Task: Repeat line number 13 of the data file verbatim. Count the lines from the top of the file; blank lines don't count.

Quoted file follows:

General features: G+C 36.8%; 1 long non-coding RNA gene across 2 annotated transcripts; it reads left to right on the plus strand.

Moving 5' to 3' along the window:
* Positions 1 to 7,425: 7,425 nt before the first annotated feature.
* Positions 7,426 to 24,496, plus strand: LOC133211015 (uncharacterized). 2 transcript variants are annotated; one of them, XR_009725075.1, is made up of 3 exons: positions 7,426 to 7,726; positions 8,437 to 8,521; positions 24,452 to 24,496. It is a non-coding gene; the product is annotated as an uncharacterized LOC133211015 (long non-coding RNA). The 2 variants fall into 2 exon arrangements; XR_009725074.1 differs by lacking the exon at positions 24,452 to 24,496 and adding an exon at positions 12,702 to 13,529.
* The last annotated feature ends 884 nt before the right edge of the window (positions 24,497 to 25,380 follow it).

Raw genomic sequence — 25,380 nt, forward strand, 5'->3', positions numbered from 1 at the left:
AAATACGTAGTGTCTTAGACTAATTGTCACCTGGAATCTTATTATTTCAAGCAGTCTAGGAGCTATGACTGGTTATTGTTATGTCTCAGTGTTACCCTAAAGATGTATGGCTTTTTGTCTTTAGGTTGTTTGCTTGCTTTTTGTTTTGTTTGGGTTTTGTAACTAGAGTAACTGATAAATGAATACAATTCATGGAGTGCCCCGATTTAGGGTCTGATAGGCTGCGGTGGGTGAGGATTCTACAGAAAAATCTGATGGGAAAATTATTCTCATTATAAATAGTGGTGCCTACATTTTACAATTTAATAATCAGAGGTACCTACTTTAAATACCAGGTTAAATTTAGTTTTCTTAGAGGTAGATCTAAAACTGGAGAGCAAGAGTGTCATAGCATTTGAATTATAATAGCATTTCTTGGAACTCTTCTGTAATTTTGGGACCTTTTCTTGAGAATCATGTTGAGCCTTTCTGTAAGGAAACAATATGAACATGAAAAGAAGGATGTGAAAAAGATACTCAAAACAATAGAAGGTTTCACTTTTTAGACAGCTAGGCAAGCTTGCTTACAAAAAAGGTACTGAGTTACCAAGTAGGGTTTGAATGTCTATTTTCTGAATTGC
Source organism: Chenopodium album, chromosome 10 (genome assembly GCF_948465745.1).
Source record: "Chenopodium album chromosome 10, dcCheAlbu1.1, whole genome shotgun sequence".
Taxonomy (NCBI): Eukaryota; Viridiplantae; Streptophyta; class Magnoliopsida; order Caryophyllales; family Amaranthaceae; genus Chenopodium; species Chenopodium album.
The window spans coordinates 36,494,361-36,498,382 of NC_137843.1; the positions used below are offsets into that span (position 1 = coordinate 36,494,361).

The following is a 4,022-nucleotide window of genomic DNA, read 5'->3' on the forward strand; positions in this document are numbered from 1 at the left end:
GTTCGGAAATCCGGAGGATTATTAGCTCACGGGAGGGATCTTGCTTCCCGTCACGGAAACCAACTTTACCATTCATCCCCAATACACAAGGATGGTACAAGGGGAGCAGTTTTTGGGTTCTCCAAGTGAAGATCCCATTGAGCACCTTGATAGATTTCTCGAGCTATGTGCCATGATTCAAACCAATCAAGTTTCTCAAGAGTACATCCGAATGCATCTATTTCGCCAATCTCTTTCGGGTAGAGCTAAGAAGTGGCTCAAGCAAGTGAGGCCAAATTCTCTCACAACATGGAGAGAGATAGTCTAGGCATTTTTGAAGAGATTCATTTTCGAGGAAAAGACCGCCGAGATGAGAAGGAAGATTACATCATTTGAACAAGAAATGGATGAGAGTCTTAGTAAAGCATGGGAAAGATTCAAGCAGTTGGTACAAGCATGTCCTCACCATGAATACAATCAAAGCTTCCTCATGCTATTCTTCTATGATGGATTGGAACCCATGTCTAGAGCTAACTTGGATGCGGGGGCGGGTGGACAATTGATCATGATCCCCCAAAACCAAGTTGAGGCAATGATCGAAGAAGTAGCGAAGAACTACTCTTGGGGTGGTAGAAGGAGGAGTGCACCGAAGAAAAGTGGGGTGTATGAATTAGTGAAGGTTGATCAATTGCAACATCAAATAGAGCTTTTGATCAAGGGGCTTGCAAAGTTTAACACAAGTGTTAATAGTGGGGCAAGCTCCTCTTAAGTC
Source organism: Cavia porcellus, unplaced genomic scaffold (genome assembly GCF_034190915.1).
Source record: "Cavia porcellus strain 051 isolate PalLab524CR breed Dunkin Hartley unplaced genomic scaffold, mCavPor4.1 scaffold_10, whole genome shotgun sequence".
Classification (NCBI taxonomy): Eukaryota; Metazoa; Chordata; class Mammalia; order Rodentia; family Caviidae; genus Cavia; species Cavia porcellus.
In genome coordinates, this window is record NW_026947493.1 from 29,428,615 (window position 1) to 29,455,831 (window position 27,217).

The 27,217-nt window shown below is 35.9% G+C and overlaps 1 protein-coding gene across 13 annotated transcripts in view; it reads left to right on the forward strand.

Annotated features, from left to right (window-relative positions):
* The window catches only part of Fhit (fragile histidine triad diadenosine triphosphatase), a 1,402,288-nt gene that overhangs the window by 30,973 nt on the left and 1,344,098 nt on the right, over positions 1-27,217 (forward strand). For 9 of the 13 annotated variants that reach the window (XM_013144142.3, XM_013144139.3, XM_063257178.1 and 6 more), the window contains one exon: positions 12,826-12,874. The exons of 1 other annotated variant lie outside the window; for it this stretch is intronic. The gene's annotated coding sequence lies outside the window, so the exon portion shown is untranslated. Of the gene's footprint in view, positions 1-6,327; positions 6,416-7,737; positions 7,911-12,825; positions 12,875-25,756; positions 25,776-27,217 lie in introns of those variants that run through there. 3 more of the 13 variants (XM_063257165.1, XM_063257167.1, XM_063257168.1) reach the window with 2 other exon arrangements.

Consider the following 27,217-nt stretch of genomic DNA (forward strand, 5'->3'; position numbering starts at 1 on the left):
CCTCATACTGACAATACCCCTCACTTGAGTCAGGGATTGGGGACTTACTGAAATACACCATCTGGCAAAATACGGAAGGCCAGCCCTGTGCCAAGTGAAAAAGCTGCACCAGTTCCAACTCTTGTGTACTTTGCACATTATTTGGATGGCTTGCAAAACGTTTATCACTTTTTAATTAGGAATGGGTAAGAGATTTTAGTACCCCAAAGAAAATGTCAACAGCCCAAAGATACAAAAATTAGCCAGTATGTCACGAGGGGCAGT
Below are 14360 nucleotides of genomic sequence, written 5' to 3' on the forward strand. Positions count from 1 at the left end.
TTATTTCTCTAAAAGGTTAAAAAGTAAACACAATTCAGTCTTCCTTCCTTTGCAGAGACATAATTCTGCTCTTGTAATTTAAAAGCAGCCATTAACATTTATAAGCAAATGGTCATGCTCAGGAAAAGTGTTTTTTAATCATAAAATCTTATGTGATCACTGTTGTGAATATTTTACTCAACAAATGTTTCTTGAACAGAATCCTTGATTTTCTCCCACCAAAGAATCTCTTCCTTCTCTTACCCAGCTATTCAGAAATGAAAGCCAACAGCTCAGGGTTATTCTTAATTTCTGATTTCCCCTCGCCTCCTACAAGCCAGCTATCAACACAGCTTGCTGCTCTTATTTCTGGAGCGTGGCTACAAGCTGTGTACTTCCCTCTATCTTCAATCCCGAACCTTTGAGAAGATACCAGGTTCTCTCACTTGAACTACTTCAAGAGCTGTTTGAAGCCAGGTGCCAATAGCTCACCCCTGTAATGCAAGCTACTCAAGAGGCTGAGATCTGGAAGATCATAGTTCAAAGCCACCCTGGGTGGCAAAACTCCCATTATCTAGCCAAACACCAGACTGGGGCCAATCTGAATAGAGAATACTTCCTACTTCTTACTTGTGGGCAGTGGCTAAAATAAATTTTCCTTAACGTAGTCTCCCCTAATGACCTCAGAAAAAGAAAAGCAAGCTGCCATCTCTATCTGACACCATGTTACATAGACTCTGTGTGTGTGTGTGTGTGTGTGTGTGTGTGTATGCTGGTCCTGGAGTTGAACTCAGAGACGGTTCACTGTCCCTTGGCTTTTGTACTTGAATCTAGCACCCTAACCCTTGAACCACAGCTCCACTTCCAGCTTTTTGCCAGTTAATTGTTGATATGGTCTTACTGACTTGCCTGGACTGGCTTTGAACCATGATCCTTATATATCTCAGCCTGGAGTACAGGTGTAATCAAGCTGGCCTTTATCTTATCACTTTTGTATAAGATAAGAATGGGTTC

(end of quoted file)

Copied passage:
GTTCGGAAATCCGGAGGATTATTAGCTCACGGGAGGGATCTTGCTTCCCGTCACGGAAACCAACTTTACCATTCATCCCCAATACACAAGGATGGTACAAGGGGAGCAGTTTTTGGGTTCTCCAAGTGAAGATCCCATTGAGCACCTTGATAGATTTCTCGAGCTATGTGCCATGATTCAAACCAATCAAGTTTCTCAAGAGTACATCCGAATGCATCTATTTCGCCAATCTCTTTCGGGTAGAGCTAAGAAGTGGCTCAAGCAAGTGAGGCCAAATTCTCTCACAACATGGAGAGAGATAGTCTAGGCATTTTTGAAGAGATTCATTTTCGAGGAAAAGACCGCCGAGATGAGAAGGAAGATTACATCATTTGAACAAGAAATGGATGAGAGTCTTAGTAAAGCATGGGAAAGATTCAAGCAGTTGGTACAAGCATGTCCTCACCATGAATACAATCAAAGCTTCCTCATGCTATTCTTCTATGATGGATTGGAACCCATGTCTAGAGCTAACTTGGATGCGGGGGCGGGTGGACAATTGATCATGATCCCCCAAAACCAAGTTGAGGCAATGATCGAAGAAGTAGCGAAGAACTACTCTTGGGGTGGTAGAAGGAGGAGTGCACCGAAGAAAAGTGGGGTGTATGAATTAGTGAAGGTTGATCAATTGCAACATCAAATAGAGCTTTTGATCAAGGGGCTTGCAAAGTTTAACACAAGTGTTAATAGTGGGGCAAGCTCCTCTTAAGTC